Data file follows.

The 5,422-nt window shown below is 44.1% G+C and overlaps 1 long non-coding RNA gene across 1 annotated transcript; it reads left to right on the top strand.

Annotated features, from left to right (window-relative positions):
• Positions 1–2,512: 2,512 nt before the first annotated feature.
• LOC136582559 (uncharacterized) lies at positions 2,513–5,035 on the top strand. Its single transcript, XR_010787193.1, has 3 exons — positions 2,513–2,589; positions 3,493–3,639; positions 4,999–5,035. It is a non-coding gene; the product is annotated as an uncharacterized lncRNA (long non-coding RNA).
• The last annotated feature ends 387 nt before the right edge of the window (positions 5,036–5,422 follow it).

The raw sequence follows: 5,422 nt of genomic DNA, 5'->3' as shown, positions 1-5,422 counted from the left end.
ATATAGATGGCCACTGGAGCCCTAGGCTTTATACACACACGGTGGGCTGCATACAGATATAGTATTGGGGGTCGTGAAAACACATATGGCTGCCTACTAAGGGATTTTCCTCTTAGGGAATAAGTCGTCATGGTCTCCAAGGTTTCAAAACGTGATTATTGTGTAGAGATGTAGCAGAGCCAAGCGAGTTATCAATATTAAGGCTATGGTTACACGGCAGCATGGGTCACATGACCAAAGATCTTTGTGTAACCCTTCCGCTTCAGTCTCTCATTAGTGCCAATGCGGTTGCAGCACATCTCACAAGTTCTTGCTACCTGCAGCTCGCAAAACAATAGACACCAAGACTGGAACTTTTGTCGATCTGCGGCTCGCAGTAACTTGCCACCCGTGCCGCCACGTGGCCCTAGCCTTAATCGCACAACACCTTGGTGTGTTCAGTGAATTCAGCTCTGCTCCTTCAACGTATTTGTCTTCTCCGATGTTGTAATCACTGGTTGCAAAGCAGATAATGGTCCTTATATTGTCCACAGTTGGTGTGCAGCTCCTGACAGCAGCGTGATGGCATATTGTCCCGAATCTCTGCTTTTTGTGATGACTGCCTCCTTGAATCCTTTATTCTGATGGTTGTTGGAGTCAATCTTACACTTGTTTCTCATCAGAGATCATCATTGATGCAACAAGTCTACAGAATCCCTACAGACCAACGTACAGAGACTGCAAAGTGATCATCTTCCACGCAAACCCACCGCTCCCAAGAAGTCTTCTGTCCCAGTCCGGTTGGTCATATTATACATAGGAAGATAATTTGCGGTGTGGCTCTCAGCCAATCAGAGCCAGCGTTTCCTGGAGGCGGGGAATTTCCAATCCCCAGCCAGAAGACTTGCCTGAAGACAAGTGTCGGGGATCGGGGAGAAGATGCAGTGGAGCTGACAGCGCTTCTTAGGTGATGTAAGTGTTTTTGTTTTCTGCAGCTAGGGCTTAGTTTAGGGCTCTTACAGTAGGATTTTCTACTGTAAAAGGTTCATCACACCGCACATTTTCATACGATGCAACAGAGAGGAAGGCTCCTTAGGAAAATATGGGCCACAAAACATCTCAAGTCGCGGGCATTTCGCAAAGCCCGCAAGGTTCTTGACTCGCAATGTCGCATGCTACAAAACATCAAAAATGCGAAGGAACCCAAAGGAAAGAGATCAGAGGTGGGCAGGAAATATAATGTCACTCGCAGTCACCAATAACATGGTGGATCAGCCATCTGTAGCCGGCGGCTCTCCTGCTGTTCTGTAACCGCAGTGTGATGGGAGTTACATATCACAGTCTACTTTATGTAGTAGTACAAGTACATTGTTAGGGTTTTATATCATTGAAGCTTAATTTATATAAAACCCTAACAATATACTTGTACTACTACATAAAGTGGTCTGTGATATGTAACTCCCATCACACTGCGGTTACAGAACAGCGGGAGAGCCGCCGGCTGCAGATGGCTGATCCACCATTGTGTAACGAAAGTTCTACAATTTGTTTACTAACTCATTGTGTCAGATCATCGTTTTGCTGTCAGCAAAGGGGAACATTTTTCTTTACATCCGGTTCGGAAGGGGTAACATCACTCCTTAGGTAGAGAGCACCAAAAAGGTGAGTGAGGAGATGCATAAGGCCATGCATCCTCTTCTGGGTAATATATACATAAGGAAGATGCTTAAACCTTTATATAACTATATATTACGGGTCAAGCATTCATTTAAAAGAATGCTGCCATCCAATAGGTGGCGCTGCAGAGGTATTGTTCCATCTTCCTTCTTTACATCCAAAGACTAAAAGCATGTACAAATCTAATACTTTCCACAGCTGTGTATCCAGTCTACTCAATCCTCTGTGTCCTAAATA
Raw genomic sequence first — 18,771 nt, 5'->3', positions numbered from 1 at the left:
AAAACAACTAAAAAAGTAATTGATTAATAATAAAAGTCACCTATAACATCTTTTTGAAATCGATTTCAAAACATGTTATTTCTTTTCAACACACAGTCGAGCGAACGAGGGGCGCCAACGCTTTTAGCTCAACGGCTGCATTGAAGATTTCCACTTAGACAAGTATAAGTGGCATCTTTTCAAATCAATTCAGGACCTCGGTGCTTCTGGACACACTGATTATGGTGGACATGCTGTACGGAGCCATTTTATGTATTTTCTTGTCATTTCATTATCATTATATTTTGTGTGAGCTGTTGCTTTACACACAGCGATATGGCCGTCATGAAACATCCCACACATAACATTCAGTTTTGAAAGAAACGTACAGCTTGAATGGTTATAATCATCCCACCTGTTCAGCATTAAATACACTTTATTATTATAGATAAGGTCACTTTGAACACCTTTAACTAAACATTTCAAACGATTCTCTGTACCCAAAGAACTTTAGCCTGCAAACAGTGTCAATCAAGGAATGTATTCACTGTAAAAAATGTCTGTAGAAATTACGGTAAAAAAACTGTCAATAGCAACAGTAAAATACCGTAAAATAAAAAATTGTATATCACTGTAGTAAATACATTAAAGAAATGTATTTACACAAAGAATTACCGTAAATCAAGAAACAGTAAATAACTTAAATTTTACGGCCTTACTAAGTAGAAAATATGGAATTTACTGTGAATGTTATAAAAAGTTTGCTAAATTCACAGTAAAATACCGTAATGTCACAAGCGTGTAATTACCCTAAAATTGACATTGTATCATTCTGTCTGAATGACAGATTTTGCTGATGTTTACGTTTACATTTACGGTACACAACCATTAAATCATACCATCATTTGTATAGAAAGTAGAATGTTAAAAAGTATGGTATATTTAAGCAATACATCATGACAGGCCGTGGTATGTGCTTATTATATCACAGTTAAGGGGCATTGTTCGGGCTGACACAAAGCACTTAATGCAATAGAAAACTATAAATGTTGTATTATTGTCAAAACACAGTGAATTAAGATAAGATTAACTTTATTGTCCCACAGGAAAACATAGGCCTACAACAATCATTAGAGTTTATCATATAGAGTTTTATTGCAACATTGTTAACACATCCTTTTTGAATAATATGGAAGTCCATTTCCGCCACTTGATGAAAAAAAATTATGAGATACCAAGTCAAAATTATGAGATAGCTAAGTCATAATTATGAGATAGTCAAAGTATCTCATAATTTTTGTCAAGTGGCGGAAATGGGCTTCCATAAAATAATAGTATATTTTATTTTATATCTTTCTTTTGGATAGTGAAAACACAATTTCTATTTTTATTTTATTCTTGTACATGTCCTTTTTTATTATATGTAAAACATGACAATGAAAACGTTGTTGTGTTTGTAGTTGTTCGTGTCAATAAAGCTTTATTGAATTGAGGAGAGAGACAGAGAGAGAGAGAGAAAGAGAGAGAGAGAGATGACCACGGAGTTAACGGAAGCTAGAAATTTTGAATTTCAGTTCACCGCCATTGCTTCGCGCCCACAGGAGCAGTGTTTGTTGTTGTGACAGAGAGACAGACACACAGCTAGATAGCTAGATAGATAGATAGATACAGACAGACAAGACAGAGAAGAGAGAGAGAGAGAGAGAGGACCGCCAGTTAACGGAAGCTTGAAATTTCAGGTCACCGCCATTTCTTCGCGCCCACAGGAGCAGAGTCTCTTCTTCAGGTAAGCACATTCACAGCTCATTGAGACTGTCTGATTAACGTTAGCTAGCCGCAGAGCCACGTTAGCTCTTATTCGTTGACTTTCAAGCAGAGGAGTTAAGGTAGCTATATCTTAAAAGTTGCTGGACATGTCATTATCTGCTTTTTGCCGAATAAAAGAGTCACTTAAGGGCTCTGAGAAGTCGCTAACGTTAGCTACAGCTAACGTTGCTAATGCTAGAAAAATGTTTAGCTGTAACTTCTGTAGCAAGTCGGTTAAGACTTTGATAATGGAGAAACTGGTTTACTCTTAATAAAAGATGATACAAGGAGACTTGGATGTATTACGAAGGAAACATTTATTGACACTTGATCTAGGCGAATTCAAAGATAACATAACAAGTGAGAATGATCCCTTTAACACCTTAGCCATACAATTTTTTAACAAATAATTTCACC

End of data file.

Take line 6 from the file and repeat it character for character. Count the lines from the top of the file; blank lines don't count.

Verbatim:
The raw sequence follows: 5,422 nt of genomic DNA, 5'->3' as shown, positions 1-5,422 counted from the left end.